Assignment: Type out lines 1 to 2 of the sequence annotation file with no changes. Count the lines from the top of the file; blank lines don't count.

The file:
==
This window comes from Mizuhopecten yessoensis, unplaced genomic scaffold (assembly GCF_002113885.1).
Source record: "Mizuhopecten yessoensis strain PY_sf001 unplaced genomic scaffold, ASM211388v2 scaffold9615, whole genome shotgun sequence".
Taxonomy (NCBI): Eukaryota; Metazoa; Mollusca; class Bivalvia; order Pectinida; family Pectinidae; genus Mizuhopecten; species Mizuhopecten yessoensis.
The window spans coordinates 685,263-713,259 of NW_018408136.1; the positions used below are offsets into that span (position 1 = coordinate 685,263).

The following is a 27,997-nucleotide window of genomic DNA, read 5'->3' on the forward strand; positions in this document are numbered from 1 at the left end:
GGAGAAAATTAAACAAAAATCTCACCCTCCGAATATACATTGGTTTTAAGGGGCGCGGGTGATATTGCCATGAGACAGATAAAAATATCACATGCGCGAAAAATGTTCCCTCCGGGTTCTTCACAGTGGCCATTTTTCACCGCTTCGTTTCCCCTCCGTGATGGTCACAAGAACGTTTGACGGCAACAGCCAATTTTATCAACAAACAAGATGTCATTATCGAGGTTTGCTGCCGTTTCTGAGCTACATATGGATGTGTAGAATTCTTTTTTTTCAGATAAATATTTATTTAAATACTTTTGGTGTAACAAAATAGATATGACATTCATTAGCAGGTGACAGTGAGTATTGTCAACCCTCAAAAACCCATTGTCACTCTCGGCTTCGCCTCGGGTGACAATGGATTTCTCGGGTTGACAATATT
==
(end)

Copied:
This window comes from Mizuhopecten yessoensis, unplaced genomic scaffold (assembly GCF_002113885.1).
Source record: "Mizuhopecten yessoensis strain PY_sf001 unplaced genomic scaffold, ASM211388v2 scaffold9615, whole genome shotgun sequence".